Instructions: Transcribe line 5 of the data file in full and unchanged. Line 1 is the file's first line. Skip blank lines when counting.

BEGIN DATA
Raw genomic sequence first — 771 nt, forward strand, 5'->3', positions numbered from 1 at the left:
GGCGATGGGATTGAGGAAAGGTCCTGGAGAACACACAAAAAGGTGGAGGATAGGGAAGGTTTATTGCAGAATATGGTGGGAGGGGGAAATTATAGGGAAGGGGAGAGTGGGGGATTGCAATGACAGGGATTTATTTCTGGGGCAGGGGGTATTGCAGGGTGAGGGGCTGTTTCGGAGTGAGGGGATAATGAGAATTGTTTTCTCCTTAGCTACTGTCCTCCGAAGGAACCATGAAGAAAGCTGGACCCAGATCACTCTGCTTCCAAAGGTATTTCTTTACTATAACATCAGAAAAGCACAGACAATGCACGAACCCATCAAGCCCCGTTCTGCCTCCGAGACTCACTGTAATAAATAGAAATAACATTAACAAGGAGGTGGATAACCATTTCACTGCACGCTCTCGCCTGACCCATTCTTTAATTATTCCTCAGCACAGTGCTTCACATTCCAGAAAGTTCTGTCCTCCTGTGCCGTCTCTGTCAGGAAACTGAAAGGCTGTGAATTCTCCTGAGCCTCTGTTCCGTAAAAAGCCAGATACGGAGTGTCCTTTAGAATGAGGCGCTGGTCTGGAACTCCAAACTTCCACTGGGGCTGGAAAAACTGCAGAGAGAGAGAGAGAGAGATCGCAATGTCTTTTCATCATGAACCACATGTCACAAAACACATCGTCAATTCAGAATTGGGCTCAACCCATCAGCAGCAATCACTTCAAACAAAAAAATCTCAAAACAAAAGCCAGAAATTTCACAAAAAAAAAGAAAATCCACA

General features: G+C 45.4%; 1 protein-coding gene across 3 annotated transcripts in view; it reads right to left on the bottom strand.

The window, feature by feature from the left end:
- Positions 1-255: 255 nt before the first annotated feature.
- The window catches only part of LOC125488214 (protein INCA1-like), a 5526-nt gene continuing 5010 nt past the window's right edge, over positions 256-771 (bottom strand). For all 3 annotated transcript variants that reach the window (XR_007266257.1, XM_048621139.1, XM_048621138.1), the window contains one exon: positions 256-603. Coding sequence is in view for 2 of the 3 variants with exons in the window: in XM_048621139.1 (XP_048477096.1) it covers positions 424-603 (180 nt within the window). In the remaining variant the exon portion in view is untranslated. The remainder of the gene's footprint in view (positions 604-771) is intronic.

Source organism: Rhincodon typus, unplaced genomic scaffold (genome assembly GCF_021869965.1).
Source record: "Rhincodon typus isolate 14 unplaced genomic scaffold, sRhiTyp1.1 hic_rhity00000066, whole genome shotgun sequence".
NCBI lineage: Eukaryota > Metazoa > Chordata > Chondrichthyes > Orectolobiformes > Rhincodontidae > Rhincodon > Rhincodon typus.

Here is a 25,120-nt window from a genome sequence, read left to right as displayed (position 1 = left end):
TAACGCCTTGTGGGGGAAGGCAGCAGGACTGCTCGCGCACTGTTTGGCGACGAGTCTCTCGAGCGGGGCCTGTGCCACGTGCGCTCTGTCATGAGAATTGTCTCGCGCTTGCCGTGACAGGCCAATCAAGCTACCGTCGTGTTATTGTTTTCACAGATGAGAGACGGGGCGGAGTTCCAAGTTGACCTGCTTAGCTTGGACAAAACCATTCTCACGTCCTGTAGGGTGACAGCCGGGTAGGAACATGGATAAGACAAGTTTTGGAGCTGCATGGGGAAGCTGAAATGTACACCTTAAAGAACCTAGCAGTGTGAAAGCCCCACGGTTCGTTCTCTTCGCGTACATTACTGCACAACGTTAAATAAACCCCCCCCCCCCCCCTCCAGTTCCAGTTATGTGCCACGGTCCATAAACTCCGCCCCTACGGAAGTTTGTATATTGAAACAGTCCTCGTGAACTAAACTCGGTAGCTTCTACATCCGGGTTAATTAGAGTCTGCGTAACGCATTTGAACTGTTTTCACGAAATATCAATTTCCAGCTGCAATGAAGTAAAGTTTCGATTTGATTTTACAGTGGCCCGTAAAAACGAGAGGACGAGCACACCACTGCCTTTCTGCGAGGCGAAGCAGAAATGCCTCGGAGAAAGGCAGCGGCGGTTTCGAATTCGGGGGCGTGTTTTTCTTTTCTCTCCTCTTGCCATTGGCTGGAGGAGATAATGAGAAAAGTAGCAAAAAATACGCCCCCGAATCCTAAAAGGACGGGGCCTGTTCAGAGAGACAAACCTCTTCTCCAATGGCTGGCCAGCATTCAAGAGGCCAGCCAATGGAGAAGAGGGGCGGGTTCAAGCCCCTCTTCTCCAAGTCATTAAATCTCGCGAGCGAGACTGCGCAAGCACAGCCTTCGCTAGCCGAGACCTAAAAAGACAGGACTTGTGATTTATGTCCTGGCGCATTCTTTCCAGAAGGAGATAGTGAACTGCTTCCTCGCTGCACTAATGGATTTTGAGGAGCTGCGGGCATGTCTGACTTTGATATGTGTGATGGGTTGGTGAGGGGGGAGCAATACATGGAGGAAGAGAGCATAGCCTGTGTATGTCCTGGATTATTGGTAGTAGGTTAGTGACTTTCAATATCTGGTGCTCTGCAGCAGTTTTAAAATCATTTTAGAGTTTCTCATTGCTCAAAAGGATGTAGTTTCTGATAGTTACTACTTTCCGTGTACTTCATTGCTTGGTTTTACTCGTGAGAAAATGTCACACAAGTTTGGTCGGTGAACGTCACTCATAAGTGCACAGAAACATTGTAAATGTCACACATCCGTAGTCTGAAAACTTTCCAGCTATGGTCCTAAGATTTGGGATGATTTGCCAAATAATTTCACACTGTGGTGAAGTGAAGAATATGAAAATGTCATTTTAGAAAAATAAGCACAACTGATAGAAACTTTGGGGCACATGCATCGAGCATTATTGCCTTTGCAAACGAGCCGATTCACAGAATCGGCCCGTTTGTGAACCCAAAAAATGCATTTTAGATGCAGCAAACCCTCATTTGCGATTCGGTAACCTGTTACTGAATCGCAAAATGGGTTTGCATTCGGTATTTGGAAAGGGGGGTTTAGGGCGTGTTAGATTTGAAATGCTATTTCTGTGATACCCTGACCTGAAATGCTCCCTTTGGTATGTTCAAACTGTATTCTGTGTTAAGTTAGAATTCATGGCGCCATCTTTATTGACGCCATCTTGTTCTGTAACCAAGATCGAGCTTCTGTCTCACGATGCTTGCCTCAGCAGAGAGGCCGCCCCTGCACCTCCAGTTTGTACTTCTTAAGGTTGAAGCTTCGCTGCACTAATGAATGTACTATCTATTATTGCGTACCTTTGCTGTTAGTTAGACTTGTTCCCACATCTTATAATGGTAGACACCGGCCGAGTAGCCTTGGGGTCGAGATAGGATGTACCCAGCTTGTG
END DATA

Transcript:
- Positions 1-255: 255 nt before the first annotated feature.